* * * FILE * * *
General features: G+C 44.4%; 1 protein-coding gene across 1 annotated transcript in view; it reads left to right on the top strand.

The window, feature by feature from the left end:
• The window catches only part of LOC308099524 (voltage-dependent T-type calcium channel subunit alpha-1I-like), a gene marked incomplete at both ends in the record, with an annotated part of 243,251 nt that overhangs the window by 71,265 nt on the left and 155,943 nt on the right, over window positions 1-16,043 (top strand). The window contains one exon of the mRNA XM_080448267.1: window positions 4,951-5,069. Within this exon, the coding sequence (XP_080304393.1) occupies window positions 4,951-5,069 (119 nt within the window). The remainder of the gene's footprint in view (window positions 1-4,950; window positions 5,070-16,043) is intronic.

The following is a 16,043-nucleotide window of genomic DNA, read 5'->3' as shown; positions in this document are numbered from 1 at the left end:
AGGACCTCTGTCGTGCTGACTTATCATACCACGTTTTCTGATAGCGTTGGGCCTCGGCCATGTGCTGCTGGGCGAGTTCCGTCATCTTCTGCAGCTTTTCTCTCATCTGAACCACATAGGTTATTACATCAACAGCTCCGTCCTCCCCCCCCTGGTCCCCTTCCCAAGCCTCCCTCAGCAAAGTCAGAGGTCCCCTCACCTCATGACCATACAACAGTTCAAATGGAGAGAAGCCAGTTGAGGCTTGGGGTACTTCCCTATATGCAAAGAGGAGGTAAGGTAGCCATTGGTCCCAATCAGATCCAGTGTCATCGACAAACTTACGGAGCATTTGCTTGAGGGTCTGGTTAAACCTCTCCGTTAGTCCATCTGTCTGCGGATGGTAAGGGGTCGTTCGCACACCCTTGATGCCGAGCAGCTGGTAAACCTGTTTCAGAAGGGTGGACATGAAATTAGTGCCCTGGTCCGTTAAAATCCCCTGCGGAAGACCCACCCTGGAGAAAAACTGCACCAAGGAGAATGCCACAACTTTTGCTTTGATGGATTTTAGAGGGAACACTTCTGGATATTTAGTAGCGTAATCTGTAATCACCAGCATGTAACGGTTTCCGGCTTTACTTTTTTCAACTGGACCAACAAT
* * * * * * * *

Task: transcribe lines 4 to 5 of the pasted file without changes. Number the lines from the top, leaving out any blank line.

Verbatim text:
The following is a 16,043-nucleotide window of genomic DNA, read 5'->3' as shown; positions in this document are numbered from 1 at the left end:
AGGACCTCTGTCGTGCTGACTTATCATACCACGTTTTCTGATAGCGTTGGGCCTCGGCCATGTGCTGCTGGGCGAGTTCCGTCATCTTCTGCAGCTTTTCTCTCATCTGAACCACATAGGTTATTACATCAACAGCTCCGTCCTCCCCCCCCTGGTCCCCTTCCCAAGCCTCCCTCAGCAAAGTCAGAGGTCCCCTCACCTCATGACCATACAACAGTTCAAATGGAGAGAAGCCAGTTGAGGCTTGGGGTACTTCCCTATATGCAAAGAGGAGGTAAGGTAGCCATTGGTCCCAATCAGATCCAGTGTCATCGACAAACTTACGGAGCATTTGCTTGAGGGTCTGGTTAAACCTCTCCGTTAGTCCATCTGTCTGCGGATGGTAAGGGGTCGTTCGCACACCCTTGATGCCGAGCAGCTGGTAAACCTGTTTCAGAAGGGTGGACATGAAATTAGTGCCCTGGTCCGTTAAAATCCCCTGCGGAAGACCCACCCTGGAGAAAAACTGCACCAAGGAGAATGCCACAACTTTTGCTTTGATGGATTTTAGAGGGAACACTTCTGGATATTTAGTAGCGTAATCTGTAATCACCAGCATGTAACGGTTTCCGGCTTTACTTTTTTCAACTGGACCAACAAT